It was designed by Bertone designer Marcello Gandini. Ferruccio Lamborghini was concerned the car would be thought to be named after the Jarama racing circuit near Madrid, while he meant the car to be named for the Jarama bullfighting region in Spain. In this way it carries a special double meaning.
In 1970, Lamborghini had to redesign the Islero to meet new United States safety and emissions regulations. So instead of just redesigning the Islero Lamborghini made the Jarama, a mark 2 Islero. Lamborghini made the Jarama with a shorter chassis to meet U.S. standards. The Jarama's chassis was shortened only by 10.7 inches. The Jarama was now built on a shortened version of the same platform as the Espada.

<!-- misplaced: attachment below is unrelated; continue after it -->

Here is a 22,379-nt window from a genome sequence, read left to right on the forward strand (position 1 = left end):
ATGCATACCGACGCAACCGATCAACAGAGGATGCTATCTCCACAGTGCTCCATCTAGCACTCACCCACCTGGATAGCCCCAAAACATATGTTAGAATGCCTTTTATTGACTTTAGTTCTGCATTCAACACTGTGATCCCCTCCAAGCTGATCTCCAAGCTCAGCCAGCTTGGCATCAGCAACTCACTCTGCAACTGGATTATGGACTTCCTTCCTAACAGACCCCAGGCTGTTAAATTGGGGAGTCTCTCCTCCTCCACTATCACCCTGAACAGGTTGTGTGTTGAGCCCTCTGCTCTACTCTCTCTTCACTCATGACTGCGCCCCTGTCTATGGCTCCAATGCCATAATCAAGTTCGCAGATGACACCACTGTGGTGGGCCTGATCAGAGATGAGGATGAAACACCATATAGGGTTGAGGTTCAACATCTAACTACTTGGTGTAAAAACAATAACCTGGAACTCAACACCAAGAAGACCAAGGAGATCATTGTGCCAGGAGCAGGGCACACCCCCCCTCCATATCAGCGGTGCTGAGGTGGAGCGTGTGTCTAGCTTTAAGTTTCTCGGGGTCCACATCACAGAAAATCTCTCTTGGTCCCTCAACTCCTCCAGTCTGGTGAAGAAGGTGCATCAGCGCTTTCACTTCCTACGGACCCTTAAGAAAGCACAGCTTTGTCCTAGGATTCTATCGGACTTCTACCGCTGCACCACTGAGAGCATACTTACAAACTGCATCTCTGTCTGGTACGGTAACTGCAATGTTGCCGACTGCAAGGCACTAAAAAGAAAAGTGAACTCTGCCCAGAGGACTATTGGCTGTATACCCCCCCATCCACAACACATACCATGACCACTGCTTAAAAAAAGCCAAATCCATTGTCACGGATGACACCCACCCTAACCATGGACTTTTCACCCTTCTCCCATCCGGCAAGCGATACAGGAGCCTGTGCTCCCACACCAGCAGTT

Even though the Jarama was heavier than the Islero, it had the same top speed. Two different models were made, the original GT (1970–1973) model having 350 bhp (260 kW) V12, and the GTS (also known as Jarama S) (1973–1976) with its output upped to 365 bhp (272 kW). Also, with the GTS there were a few minor body modifications and power assisted steering, removable roof panels, and an automatic transmission became available as options. A total of 328 Jaramas were built.
Ferruccio Lamborghini's personal Jarama GTS is on display at the official Lamborghini museum.
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